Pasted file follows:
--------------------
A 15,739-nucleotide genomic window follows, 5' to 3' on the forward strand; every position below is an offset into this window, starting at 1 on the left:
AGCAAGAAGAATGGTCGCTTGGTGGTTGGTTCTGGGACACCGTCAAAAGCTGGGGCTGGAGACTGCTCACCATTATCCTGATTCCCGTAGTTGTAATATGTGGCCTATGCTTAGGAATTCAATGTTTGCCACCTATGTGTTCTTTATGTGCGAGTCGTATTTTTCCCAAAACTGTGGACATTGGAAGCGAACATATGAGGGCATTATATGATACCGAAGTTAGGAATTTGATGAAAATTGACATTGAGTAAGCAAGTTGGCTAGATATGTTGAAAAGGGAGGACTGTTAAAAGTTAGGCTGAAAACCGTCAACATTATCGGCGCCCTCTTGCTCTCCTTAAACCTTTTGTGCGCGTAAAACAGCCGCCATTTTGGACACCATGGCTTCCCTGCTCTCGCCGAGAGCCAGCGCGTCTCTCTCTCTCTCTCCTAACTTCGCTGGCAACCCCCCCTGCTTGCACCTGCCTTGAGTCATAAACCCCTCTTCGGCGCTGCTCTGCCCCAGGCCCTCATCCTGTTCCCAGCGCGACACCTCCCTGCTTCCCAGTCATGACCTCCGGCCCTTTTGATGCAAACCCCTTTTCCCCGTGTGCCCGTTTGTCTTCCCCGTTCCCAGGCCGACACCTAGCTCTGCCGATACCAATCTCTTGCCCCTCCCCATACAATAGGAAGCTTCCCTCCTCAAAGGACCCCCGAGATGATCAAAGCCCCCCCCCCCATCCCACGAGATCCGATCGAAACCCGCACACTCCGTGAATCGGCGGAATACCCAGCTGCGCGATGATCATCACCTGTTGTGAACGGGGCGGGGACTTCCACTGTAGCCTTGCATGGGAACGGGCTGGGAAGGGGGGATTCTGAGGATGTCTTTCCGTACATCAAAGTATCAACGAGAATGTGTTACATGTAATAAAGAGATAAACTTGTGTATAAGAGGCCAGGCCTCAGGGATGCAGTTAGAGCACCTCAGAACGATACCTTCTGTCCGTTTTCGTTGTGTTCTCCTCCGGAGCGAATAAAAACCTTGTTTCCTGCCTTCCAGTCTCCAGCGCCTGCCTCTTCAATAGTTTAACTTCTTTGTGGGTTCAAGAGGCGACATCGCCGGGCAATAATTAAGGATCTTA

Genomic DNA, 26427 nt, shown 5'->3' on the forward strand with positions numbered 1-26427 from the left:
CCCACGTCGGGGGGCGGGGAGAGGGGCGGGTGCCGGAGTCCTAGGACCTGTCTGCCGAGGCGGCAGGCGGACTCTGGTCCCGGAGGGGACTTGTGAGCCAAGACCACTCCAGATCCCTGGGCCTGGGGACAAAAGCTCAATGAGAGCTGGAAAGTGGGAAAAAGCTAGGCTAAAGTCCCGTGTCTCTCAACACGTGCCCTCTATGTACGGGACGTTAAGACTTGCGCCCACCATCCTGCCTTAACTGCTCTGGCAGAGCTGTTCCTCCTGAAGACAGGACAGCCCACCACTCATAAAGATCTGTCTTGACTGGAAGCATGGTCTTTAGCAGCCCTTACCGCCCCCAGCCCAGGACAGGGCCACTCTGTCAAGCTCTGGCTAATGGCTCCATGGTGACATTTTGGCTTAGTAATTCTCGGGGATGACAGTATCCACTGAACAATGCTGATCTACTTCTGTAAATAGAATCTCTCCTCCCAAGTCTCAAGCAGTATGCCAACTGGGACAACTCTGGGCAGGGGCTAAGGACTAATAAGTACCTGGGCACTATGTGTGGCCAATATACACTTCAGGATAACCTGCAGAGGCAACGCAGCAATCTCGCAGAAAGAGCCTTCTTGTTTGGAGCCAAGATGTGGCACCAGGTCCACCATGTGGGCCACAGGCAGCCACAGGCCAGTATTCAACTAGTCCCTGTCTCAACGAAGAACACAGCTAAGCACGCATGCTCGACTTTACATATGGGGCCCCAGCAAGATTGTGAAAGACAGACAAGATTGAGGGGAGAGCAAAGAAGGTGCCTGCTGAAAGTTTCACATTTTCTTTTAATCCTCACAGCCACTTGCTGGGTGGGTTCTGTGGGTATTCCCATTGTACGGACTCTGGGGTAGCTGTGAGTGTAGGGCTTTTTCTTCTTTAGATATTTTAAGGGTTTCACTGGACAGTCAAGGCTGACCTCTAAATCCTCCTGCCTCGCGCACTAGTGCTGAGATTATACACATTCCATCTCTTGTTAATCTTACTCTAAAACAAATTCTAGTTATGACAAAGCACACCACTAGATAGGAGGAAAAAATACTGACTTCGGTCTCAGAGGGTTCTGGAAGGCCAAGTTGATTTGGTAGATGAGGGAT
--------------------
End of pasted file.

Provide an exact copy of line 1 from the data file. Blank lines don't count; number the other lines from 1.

A 15,739-nucleotide genomic window follows, 5' to 3' on the forward strand; every position below is an offset into this window, starting at 1 on the left: